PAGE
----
Legislators meeting in a special session Wednesday morning filed two bills dealing with Act 1002, which prohibits state and local governments from imposing mask mandates.
One, HB1003, filed by Rep. Julie Mayberry, R-Hensley, would allow public schools and charter schools with children under age 11 to implement mask mandates if local COVID-19 infections reach a certain level and their school boards approve the mandate.
Another, SB2, filed by Sen. Alan Clark, R-Lonsdale, would allow local school districts to impose mask requirements during a pandemic emergency. But parents would also be allowed to transfer their children to another public school district or charter school; private school; home school; or a virtual school.
One of the proposals, HB 1003, is scheduled to be discussed in the House Public Health Committee meeting at 1 p.m.
Gov. Asa Hutchinson called legislators into a special session yesterday, aiming to give public school boards the power to decide whether to require masks.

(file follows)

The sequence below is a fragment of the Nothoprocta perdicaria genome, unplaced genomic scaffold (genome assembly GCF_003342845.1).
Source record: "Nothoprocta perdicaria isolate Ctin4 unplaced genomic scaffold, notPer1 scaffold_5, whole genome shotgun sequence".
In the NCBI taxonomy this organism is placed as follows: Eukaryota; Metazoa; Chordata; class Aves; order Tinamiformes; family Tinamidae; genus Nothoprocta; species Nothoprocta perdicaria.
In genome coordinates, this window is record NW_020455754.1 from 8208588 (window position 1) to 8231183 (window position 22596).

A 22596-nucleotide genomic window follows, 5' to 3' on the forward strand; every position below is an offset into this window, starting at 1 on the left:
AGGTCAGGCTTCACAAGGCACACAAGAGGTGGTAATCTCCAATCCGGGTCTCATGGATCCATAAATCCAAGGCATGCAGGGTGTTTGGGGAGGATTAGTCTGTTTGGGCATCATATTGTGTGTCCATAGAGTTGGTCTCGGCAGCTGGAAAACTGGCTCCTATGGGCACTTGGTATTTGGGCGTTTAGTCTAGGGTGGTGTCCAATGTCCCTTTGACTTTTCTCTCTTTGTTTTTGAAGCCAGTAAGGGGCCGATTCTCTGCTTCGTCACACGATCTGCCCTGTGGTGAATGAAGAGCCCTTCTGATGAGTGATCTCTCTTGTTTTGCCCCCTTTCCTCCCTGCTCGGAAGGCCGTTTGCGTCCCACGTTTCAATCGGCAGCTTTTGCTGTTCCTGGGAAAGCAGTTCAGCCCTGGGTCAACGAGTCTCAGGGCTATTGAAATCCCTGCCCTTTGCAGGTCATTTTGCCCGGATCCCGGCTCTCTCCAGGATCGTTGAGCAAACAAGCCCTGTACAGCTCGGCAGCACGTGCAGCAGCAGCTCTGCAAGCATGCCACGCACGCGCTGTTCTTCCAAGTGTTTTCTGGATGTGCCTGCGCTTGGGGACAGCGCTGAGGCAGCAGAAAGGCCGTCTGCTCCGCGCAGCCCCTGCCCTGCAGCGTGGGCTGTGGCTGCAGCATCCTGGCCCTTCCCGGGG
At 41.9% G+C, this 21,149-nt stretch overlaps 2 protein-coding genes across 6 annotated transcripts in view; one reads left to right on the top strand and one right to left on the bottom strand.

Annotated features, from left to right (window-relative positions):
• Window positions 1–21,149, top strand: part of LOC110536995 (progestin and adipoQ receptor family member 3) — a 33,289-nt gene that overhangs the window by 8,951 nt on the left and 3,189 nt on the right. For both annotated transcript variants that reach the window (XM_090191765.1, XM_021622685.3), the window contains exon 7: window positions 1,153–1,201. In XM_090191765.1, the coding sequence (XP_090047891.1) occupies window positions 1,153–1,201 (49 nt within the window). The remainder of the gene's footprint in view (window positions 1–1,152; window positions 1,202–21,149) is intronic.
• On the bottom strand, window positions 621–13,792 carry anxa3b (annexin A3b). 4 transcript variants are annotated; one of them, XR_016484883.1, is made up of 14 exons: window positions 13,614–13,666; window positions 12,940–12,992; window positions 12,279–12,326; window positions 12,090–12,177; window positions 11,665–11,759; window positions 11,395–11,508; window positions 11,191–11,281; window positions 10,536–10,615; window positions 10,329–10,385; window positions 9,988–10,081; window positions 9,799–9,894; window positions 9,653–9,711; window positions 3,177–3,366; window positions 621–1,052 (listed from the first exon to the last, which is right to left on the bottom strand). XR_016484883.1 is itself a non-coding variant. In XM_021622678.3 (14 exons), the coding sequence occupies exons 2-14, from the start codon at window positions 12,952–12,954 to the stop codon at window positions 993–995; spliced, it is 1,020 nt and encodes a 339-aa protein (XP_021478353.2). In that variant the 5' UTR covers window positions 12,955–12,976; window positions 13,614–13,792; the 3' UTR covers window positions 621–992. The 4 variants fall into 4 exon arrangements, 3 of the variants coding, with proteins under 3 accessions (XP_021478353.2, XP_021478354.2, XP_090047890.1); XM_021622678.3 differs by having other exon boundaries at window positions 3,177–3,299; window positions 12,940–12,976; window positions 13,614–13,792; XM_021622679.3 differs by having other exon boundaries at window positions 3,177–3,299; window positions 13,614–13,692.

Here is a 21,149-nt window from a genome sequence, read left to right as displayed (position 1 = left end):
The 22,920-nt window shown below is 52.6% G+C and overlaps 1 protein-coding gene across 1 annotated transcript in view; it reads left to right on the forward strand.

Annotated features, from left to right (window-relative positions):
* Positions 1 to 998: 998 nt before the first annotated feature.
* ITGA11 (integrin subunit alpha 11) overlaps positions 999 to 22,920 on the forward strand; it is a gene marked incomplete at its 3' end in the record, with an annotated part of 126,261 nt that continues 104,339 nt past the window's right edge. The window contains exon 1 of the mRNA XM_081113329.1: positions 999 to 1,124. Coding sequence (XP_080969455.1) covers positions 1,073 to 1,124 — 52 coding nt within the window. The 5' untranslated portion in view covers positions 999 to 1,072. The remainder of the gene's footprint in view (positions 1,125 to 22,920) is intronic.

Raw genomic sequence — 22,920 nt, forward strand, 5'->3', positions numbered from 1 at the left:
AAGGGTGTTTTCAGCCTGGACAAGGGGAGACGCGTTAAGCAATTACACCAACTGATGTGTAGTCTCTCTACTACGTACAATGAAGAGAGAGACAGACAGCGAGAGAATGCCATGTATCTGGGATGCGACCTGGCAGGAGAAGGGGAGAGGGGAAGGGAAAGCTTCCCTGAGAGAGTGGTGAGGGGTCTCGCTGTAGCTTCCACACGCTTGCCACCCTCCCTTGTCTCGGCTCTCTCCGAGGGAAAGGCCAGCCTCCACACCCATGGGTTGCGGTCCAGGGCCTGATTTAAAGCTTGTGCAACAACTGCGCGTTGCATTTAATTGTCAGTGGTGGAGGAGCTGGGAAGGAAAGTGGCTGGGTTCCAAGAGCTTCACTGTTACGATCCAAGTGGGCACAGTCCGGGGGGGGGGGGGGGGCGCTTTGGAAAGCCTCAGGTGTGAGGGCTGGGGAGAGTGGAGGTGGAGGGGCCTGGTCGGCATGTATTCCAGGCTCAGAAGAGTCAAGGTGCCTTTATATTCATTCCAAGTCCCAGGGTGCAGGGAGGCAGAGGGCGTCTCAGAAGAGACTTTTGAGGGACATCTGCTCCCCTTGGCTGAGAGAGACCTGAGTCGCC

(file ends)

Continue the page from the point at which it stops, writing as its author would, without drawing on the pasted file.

The Republican governor said Tuesday that he wants to give local schools “flexibility to protect those school children who are 11 and younger and not eligible” for a COVID-19 vaccine.
Hutchinson has faced growing calls to revisit the ban as the state’s cases and hospitalizations surge. But the mask law has stiff GOP opposition in the Legislature and getting the two-thirds support in the House and Senate to change the law before school starts statewide faces an uphill battle.
The Republican leader of the state Senate told reporters yesterday that the proposal doesn’t even have a simple majority in his chamber.
“As of right now, I don’t see us getting it this week,” Senate President Jimmy Hickey told reporters on Tuesday. Republican House Speaker Matthew Shepherd said he also didn’t believe there were enough votes in his chamber at this point to pass any changes to the mask mandate ban.
House Public Health Committee Chairman Jack Ladyman said he’s hearing overwhelmingly from constituents in his district opposed to rolling back the law.
“I believe it’s going to have tough sledding wherever it goes,” Ladyman, a Republican, told The Associated Press.
(The Associated Press contributed to this report.)